After a recent video surfaced showing a schoolkid traumatised by parent-sanctioned punishment, we ask…can third party punishment ever be justified?
This is a hard video to watch. A five-year-old boy is screaming with absolute fear in his voice. He’s about to get hit hard for misbehaving. I bet he’s not even marrying his behaviour to this punishment. The fact is that corporal punishment in school doesn’t work and in Australia, it’s something we’ve largely accepted. In the United States, however, it is legal for a child to get hit with a paddle if the parent consents.
Does this horrible tableau rule all third party punishment ineligible?
As adults, we all live by third party punishment: some high authority that threatens you to keep you in line. If you don’t return that DVD, you’re going to cop a fine. You run a red light, you lose your licence. Smuggle drugs and you’ll go to jail.
Kids are an adult’s responsibility, but they’re also subject to third party punishment through adults. Third party punishment of your child can be legitimate, pending on the definition and the strategies in place. They have to be strategies that have been vetted by professionals like child psychologists, educators, parents, medical staff and/or human rights legislators.
The point of having multiple “professions” vetting these strategies is to keep each other in check. If teachers think paddling is okay (let’s not ignore that the teachers call it paddling – somehow it doesn’t sound as harsh as “getting the cane” and being spanked doesn’t sound as harsh as hitting, but it’s exactly the same thing), then a child psychologist will say “Hey these strategies don’t work for a number of reasons!” That keeps everyone honest.
The logical rope, when tied to the situation in the video, makes the irony breathtaking.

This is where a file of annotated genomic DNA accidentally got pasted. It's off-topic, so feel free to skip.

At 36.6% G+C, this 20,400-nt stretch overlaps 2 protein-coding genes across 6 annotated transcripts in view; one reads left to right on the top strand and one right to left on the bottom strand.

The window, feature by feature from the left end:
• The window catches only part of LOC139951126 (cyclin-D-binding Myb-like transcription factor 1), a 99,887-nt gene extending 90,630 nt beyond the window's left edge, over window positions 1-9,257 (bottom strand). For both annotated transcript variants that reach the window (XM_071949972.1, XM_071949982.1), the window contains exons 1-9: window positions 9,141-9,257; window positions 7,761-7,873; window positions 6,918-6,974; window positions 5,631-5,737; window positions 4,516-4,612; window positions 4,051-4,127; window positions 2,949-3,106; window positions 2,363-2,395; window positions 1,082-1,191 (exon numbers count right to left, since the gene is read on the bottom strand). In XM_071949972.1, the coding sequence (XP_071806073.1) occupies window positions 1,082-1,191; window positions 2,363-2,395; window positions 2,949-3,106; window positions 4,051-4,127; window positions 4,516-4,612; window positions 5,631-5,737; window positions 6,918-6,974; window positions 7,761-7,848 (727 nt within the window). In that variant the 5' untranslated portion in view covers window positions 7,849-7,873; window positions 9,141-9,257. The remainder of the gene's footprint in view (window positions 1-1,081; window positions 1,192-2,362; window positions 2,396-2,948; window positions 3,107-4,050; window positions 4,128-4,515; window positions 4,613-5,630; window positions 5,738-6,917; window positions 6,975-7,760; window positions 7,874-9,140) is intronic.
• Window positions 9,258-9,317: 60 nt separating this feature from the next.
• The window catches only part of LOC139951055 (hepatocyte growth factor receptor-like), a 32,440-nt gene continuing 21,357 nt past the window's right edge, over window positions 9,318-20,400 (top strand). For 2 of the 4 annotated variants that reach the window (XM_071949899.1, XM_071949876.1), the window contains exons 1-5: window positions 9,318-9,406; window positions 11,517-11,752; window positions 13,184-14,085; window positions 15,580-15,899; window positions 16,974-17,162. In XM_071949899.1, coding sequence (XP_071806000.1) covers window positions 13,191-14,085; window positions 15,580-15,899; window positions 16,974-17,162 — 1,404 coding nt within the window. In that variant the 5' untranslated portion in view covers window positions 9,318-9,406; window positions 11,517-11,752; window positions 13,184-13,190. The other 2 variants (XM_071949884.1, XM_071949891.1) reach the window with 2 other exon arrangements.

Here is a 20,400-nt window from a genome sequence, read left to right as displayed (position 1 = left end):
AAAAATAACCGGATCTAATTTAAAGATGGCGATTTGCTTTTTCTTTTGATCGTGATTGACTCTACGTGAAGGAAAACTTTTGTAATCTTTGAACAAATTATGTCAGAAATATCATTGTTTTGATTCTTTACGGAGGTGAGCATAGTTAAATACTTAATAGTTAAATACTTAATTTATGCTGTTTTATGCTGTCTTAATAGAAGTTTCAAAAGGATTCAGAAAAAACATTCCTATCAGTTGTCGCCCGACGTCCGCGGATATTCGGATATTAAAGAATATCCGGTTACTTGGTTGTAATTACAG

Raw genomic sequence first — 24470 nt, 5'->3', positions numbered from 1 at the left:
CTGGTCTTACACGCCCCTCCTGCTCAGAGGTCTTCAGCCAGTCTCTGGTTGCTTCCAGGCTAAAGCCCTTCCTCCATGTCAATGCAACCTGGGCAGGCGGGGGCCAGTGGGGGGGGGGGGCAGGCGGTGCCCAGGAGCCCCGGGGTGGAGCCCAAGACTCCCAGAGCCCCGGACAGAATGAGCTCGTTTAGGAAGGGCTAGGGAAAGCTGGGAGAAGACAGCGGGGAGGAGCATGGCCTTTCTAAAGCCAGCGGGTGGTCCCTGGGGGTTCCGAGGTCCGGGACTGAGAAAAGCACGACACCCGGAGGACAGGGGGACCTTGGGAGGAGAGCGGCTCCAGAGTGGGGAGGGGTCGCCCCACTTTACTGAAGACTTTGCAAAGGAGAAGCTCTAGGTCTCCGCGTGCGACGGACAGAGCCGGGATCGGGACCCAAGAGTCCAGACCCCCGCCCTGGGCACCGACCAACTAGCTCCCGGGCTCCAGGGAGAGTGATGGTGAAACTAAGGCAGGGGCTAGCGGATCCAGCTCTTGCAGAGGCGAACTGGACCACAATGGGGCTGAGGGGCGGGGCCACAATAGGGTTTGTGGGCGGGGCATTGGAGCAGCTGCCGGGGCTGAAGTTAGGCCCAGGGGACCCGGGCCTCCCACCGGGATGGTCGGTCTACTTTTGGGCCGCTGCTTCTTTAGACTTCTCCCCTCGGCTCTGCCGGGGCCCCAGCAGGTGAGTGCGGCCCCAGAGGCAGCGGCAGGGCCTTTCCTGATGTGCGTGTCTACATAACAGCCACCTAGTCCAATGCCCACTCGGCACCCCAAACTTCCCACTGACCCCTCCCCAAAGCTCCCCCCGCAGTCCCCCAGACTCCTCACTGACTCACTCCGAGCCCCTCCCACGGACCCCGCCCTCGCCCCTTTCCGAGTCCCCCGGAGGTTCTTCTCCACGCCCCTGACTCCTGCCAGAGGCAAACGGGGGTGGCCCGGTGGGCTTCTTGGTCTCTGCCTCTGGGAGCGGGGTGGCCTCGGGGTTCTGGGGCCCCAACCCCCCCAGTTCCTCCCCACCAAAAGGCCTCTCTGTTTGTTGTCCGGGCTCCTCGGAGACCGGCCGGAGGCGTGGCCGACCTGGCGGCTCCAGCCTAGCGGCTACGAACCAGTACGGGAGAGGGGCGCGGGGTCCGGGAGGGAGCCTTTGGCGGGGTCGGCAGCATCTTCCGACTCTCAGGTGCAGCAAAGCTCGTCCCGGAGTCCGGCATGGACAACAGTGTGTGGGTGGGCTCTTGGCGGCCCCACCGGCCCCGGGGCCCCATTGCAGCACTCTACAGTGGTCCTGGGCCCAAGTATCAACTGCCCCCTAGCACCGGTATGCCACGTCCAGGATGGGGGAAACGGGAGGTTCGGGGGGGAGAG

The teachers are punishing this child for spitting and fighting by hitting him. That’s not a lesson, that’s a power trip. Punishment as a technique is out, discipline is the key. Punishment is purely transactional – it’s given to those who have done something wrong. Discipline, however, goes one step further and teaches a child how to behave, even if it is born out of something they have done wrong. I’m the first person to say that children need to be held accountable for their actions, but this boy is five years old; surely his fear is enough punishment.
Remember when you were a kid and you mucked up your mother always threatened you with “Wait until your father gets home?” Nobody remembers what the punishment was, but I bet everyone remembers that feeling of dread and fear in the waiting. That’s what’s happening to this child. The fear of getting the paddle is so great he’s about to choke on his own tears as he speaks. Fear is a punishment, not a teaching moment.
What is probably the most distressing in this video is the mother’s recording of the punishment. I mean firstly, why? Secondly, you don’t need to be a professional psychologist to know that the mother looking on and doing nothing is causing the real psychological damage here. The person that this five-year-old boy instinctively trusts the most just left him high and dry. Five-year-olds don’t have the mental acumen to analyse and unpack what just happened. This kid is in a fight or flight, highly charged state of emotion. It’s hardly surprising when the mother says he gets scared every time she goes near him.
So exactly who should be allowed to discipline children?
For me, whenever my children go to school I know, and they know, they are at the mercy of their teachers and their school rules. Screw up and they’re going to get in trouble. It’s an unwritten law to which all parents subscribe, but it has to be within reason.
In this case, the mother claims that she was threatened by the teaching staff to agree to the paddling otherwise she’d end up in jail. If this is true, then that’s power trip number two on behalf of the teachers. The mother should have packed up right then and there and got the hell out of dodge.
To conclude, the answer is yes, with a but. While punishment of your children is subjective, the environment matters. If you live in a place where violence against children is allowed, then that little voice inside you that says “This isn’t right,” is replaced by those deemed trustworthy by label, not merit.